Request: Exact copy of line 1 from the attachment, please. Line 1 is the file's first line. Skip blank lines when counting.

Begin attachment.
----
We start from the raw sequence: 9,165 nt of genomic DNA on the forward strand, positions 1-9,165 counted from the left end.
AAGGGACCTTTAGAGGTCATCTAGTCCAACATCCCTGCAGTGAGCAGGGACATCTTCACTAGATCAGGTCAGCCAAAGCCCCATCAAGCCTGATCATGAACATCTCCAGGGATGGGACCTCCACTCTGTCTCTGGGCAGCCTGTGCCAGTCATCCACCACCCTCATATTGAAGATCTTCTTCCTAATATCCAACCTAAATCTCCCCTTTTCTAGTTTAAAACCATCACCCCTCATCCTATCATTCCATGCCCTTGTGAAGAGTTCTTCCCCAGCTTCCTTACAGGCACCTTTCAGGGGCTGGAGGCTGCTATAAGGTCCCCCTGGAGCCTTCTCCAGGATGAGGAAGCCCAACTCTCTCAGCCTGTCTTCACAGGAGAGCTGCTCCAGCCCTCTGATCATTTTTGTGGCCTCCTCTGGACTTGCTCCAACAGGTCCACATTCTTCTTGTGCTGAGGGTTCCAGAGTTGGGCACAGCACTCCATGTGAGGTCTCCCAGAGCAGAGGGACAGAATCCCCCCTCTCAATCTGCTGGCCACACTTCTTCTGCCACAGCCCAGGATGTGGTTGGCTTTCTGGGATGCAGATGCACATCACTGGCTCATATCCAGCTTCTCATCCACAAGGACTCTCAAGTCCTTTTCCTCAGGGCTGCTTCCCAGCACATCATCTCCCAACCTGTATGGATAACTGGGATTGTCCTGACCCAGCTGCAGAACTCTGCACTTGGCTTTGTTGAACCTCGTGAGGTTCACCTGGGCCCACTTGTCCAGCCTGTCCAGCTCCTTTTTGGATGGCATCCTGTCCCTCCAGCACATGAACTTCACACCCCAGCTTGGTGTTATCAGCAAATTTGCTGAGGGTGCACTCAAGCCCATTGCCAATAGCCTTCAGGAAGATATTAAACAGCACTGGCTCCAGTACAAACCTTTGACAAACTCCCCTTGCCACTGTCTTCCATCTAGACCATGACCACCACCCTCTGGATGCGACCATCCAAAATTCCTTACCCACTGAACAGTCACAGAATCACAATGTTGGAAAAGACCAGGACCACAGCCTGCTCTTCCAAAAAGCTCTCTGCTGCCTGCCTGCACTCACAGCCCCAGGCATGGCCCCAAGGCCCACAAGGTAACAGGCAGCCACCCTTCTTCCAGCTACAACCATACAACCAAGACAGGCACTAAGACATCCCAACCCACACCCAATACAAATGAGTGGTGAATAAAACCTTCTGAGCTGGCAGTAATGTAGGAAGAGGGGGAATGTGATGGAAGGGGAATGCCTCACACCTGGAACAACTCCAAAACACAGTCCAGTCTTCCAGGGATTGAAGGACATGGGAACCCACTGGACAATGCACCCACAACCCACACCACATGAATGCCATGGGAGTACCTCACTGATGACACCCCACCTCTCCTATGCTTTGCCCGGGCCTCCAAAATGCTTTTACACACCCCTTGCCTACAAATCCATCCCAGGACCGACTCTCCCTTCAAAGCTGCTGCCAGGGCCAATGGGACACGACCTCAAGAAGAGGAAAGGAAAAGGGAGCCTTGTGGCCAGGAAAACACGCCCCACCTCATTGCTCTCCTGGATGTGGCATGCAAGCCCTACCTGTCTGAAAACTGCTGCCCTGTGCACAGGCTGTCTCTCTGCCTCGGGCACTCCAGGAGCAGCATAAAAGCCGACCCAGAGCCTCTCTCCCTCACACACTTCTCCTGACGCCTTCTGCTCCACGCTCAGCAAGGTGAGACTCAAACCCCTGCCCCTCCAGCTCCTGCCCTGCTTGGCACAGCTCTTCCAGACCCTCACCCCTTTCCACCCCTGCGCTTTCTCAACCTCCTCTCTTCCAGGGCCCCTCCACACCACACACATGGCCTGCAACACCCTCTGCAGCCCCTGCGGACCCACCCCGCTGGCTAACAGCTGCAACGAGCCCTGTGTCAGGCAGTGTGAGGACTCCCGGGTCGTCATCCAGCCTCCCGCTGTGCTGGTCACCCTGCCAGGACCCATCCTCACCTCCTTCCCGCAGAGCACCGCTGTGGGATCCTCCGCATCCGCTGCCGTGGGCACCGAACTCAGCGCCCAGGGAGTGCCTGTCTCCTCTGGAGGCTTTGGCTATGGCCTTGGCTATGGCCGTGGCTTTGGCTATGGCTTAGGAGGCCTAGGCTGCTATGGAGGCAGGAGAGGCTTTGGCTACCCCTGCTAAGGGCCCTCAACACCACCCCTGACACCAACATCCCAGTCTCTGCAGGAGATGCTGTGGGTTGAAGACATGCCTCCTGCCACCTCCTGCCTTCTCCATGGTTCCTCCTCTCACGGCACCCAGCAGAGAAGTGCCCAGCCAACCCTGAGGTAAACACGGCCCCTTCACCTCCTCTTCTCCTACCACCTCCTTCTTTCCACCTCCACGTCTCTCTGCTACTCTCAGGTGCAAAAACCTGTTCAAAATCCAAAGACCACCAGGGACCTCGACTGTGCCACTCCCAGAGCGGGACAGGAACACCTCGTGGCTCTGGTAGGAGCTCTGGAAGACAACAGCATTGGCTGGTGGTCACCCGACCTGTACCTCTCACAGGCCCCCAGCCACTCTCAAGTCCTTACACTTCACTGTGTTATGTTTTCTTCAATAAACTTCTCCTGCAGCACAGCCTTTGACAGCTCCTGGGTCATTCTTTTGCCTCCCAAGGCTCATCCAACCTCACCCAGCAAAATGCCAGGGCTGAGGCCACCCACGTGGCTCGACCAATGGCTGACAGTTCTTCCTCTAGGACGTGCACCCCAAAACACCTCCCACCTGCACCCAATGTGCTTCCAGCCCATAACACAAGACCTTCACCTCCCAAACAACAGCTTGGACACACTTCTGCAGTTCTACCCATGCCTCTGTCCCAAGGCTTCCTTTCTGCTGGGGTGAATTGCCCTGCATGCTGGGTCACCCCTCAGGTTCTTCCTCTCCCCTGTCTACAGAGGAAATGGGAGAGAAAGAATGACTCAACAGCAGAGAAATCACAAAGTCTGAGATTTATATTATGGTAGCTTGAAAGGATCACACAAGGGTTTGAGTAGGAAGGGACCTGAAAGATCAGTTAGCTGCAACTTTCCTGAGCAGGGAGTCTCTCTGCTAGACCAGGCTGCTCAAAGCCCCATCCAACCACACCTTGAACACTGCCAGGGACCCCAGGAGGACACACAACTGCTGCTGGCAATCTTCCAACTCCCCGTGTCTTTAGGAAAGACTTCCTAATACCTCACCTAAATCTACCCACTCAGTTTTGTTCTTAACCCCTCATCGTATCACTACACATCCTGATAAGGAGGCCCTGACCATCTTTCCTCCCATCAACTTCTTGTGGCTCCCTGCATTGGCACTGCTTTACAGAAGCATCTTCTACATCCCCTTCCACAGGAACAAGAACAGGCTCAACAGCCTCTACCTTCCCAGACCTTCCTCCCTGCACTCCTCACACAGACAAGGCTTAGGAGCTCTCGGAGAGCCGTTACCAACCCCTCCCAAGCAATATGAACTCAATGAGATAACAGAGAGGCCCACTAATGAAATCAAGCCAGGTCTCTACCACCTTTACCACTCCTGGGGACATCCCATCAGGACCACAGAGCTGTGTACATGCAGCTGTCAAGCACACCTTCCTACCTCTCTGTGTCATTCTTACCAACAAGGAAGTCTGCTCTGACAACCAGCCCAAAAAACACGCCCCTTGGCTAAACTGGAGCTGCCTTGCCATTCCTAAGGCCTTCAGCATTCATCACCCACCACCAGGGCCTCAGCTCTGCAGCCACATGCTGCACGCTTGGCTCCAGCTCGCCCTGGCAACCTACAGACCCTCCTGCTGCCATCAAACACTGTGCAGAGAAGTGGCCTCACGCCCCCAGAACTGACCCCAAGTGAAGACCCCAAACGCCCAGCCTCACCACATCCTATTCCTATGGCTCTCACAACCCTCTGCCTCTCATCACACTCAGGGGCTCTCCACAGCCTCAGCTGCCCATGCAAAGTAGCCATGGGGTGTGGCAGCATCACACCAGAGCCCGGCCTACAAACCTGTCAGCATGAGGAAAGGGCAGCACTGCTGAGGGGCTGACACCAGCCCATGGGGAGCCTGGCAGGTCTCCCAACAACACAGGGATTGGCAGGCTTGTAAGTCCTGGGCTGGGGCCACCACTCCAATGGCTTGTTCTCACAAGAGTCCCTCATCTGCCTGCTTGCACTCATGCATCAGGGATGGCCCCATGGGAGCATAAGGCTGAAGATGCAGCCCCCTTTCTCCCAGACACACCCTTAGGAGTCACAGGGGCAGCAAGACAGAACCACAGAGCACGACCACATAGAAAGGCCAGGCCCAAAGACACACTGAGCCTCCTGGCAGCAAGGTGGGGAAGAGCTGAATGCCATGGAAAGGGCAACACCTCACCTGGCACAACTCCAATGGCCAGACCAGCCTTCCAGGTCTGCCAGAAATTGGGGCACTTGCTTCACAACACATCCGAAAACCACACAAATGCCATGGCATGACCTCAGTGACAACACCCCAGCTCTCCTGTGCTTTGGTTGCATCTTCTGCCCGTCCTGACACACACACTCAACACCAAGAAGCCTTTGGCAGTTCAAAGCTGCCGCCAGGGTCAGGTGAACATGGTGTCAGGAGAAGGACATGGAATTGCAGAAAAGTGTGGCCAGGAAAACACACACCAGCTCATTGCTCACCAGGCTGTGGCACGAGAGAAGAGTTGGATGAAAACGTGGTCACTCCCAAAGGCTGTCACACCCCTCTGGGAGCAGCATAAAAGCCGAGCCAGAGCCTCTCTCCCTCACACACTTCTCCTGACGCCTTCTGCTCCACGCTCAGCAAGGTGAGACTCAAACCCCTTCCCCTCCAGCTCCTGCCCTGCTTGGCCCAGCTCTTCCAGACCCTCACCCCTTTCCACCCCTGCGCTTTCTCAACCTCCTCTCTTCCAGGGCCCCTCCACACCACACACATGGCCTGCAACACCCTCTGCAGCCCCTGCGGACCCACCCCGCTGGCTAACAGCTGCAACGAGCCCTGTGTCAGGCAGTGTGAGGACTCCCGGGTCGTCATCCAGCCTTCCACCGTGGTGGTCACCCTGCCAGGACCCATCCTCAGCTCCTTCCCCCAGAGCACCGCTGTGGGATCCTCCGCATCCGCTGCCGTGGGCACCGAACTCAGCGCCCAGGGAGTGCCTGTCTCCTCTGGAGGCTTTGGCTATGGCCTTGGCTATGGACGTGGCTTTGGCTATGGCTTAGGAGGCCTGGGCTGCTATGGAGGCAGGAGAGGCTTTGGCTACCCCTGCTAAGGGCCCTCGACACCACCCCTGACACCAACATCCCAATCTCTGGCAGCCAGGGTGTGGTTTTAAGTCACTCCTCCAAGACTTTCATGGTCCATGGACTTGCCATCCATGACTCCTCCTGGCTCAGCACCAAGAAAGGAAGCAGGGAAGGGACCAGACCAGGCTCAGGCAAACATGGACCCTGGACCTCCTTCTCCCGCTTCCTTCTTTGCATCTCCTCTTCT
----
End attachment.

We start from the raw sequence: 9,165 nt of genomic DNA on the forward strand, positions 1-9,165 counted from the left end.